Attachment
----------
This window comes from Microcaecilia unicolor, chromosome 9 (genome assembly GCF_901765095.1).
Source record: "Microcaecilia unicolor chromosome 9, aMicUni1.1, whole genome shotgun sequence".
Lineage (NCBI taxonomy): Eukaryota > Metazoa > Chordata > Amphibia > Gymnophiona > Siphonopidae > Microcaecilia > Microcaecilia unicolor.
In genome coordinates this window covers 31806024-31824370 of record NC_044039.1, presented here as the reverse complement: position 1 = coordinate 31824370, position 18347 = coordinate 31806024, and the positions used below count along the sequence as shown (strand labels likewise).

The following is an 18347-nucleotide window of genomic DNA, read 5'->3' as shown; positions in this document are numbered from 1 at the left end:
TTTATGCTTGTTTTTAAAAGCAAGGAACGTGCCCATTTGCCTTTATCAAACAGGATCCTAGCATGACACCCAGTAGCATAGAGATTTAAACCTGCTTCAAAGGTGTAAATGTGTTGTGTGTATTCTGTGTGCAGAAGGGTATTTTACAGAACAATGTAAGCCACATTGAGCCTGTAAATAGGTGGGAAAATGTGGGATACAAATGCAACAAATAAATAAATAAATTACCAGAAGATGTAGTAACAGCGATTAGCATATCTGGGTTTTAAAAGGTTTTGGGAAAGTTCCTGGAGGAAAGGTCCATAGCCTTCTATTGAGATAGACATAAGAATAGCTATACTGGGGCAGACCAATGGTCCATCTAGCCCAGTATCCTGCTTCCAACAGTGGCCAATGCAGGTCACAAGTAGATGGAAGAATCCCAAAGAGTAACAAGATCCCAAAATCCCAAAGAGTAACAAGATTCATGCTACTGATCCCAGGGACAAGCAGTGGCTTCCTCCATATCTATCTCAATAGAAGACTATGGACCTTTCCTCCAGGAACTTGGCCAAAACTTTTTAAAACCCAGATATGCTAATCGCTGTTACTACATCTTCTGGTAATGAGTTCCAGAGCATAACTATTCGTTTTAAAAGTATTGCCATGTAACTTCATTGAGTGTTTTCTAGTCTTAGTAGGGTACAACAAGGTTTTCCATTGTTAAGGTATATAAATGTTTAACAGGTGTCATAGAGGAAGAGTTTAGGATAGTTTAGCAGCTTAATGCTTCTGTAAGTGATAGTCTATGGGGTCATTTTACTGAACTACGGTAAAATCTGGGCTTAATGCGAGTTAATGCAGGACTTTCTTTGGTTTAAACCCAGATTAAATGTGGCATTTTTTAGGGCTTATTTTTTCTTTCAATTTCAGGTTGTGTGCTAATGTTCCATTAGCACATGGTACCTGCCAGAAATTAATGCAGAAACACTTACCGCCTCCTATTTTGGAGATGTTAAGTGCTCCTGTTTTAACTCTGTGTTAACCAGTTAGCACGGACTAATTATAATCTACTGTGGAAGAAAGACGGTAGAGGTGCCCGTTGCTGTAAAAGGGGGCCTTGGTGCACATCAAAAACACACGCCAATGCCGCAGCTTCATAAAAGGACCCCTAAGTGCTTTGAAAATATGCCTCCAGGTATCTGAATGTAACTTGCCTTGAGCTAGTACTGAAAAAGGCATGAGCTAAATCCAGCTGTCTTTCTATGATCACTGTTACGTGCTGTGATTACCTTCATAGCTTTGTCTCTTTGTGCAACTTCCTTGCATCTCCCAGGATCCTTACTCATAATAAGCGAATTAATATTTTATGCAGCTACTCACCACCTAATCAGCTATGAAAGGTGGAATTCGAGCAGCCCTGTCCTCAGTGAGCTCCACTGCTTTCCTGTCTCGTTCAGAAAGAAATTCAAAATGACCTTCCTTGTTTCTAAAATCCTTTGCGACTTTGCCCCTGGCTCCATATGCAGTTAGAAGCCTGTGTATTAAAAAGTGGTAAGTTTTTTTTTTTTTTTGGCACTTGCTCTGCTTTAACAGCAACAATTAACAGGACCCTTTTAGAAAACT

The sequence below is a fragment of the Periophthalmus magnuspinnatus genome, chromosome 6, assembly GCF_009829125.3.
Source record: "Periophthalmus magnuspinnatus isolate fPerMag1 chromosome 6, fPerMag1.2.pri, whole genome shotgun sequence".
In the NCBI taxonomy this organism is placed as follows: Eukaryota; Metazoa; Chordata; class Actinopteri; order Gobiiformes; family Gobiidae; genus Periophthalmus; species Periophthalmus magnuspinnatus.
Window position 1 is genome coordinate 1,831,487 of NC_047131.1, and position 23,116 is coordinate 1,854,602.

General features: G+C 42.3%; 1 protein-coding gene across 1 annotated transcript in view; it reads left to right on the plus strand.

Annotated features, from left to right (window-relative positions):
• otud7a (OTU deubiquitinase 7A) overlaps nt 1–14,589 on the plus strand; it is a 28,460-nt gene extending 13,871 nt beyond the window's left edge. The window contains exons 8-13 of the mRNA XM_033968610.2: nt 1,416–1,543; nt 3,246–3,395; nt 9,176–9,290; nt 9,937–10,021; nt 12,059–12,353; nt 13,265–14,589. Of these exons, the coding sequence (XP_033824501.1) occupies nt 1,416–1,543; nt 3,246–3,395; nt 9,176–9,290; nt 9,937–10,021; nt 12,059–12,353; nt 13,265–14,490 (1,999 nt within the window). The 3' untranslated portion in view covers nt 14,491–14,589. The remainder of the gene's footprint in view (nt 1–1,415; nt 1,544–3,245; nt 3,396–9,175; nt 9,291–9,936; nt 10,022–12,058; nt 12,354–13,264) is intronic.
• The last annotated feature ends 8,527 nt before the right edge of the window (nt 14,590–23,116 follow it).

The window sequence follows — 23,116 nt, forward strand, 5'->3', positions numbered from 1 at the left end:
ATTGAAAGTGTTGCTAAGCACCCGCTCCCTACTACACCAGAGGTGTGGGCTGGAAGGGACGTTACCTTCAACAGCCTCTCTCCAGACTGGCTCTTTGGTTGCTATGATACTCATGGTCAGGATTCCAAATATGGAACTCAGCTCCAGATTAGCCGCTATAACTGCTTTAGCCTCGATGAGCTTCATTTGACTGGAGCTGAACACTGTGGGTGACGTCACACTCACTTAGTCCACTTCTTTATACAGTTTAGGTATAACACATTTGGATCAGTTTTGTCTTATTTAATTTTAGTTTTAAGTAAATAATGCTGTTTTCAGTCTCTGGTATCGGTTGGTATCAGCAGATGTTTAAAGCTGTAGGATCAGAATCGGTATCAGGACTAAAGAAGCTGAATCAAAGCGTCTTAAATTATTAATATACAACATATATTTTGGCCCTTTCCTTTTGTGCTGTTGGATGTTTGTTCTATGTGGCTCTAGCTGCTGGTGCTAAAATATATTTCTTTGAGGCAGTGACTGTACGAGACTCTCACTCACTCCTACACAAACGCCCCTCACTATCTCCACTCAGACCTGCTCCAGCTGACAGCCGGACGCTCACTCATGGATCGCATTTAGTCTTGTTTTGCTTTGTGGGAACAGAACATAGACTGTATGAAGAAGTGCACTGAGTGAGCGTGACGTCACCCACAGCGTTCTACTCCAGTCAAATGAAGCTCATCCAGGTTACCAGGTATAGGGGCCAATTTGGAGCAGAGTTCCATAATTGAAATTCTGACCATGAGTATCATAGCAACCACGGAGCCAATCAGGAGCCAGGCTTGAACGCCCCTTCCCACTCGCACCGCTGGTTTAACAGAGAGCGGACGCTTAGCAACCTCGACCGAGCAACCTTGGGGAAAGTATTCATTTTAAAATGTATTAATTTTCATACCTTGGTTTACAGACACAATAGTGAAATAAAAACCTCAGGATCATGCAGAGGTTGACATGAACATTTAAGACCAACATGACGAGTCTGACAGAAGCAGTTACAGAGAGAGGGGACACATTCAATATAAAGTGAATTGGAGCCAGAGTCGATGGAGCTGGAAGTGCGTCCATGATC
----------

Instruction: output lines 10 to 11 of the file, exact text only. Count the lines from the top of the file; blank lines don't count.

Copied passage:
Window position 1 is genome coordinate 1,831,487 of NC_047131.1, and position 23,116 is coordinate 1,854,602.

General features: G+C 42.3%; 1 protein-coding gene across 1 annotated transcript in view; it reads left to right on the plus strand.